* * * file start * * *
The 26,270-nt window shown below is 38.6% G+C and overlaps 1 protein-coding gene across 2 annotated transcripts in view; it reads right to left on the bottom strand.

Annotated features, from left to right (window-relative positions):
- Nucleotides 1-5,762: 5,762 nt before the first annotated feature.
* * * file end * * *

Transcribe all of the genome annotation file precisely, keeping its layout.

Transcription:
The 26,270-nt window shown below is 38.6% G+C and overlaps 1 protein-coding gene across 2 annotated transcripts in view; it reads right to left on the bottom strand.

Annotated features, from left to right (window-relative positions):
- Nucleotides 1-5,762: 5,762 nt before the first annotated feature.